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Author Topic: Gloucester angry bahstad fishermen 6870 USB 2226 UTC 11 Jul 2019  (Read 174 times)

Offline ChrisSmolinski

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2226 The usual routine, although it's been a whole two minutes without any F bombs.
2229 There we go.
Chris Smolinski
Westminster, MD
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Online R4002

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Maybe this is better suited for the Peskies forum?   ;D

IIRC, 6870 kHz USB is a new frequency for them.  I know they've hung around 6095 kHz USB, 6212 kHz USB and a couple frequencies in the 6900 kHz to 7000 kHz range. 

I have a feeling there's several different fishing fleets involved, perhaps each of them have their own set of "private" frequencies programmed in their radios?  On my recent trip to New England I did stop and spend an afternoon in Gloucester.  I noted that not only do all the fishing vessels have multiple VHF and HF antennas, but many of the fisheries buildings and facilities on the waterfront had VHF (and MF/HF) antennas on their roofs as well. 
U.S. East Coast, various HF/VHF/UHF radios/scanners/receivers

Offline ChrisSmolinski

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I was thinking of Peskies as non EE outbanders, but sure, I am open to moving it.

I've heard these guys on quite a few 6.x MHz frequencies, they may be elsewhere. Often enough that I recognize their voices. They like to sit inside the 49m SWBC band during the daytime when there's no one else there except CFRX and the occasional Link-11.
Chris Smolinski
Westminster, MD
eQSLs appreciated! csmolinski@blackcatsystems.com
NRD 545 / netSDR / AFE822x / AirSpy HF+ / KiwiSDR / 670 ft horizontal loop / 500 ft northeast beverage / 58 ft T2FD / 300 ft south beverage / 43m / 20m / 10m  dipoles / Crossed Parallel Loop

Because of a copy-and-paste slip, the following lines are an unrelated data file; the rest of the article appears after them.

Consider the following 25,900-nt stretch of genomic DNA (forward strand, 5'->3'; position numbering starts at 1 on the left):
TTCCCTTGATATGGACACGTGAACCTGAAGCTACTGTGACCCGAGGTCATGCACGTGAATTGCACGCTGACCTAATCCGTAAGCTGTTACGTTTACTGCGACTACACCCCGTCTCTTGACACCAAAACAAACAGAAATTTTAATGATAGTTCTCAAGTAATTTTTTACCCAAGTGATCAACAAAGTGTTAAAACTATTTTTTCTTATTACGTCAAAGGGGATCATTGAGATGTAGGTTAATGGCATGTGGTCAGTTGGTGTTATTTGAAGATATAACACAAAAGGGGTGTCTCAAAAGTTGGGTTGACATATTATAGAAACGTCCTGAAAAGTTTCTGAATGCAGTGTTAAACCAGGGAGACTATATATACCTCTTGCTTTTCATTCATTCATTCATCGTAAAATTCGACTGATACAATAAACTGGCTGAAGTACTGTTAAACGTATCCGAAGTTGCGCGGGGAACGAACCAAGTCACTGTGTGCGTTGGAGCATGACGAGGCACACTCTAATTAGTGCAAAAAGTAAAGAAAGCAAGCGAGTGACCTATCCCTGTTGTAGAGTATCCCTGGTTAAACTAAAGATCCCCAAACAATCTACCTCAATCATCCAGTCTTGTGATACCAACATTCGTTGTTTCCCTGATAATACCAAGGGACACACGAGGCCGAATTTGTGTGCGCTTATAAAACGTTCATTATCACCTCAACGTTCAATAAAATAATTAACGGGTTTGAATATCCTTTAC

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The use of 6090 kHz and other frequencies within the 49 meter broadcast band during the daytime almost points to them using NVIS as their propagation mode of choice...that, or they're even closer to each other than NVIS range.  Hard to say for sure.  Since they're certainly pescadores in the literal sense, and they operate out of the legal marine band (some of the time) they probably belong in the peskies forum. 

The owners/captains of these boats likely had their radios programmed with several different frequencies that can be picked "on the fly" (channelized or programmed into the radio's memory) depending on time of day, interference and who they want (or don't want) listening in on their conversation.  While 6212 kHz is one of the ITU standard HF marine channels, the other frequencies they've been heard on are out of band (either in 49 meters or in the fixed/mobile allocation that is 43 meters / 6765-7000 kHz).

Considering the sheer number of Spanish and Portuguese language chatter I've heard on the higher frequencies - that is, from roughly 7300 kHz or 7400 kHz up through 8 MHz into the bottom and middle portion of 9 MHz, I'm surprised these guys aren't using those frequencies as well.   If they are within NVIS range of each other, they probably have a lower frequency (I imagine somewhere in the 3-5 MHz range) for use when 6 MHz isn't playing nicely. 

U.S. East Coast, various HF/VHF/UHF radios/scanners/receivers